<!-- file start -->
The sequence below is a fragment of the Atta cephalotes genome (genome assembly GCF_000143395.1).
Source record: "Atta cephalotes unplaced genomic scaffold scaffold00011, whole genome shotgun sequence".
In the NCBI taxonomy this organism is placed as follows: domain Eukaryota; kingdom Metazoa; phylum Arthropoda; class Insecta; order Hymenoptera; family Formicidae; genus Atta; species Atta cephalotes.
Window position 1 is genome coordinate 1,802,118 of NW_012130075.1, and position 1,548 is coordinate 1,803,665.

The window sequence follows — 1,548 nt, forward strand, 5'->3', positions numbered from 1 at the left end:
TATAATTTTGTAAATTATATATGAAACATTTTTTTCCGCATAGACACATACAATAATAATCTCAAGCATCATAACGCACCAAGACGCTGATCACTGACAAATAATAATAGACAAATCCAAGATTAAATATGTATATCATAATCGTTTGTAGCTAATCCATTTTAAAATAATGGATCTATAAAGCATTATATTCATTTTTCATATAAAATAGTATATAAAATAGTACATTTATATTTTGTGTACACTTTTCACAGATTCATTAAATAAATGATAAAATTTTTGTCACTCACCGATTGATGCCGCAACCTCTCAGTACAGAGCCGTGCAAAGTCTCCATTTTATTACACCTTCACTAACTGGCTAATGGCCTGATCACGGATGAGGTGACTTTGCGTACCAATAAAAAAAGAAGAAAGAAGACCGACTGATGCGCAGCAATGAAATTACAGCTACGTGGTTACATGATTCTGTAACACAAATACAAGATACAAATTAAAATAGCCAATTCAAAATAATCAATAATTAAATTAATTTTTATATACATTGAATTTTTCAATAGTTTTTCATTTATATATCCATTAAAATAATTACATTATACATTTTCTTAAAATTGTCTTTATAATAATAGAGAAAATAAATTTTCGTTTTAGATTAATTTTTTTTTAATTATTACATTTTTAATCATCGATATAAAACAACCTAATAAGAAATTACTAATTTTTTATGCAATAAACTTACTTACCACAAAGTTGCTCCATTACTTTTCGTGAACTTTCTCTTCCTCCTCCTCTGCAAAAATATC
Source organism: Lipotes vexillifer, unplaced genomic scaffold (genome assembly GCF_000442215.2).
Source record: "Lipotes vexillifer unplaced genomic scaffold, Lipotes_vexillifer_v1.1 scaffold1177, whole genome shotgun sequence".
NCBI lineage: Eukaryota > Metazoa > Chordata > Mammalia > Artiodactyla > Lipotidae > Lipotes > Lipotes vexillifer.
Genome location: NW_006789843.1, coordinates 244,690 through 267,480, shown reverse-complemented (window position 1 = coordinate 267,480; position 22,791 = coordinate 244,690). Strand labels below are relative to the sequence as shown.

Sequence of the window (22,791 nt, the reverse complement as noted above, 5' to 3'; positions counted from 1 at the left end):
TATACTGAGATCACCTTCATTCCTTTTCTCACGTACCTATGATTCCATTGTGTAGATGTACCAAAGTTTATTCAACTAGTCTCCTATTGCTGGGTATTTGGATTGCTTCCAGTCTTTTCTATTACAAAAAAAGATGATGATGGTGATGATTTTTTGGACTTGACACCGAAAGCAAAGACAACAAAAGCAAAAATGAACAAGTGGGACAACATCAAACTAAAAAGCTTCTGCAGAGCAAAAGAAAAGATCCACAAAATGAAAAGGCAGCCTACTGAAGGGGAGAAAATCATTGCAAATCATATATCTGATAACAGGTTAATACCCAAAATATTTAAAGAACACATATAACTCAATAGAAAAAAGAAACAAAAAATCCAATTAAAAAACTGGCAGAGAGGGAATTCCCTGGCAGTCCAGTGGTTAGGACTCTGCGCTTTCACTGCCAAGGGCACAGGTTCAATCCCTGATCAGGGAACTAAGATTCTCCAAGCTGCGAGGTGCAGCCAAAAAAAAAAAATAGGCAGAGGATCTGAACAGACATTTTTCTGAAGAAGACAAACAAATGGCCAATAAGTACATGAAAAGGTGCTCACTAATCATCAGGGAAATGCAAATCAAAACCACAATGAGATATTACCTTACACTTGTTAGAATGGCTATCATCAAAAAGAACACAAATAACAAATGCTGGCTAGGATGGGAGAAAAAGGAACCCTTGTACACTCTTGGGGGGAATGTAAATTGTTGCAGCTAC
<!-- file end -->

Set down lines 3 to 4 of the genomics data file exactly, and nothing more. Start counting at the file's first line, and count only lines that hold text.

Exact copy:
In the NCBI taxonomy this organism is placed as follows: domain Eukaryota; kingdom Metazoa; phylum Arthropoda; class Insecta; order Hymenoptera; family Formicidae; genus Atta; species Atta cephalotes.
Window position 1 is genome coordinate 1,802,118 of NW_012130075.1, and position 1,548 is coordinate 1,803,665.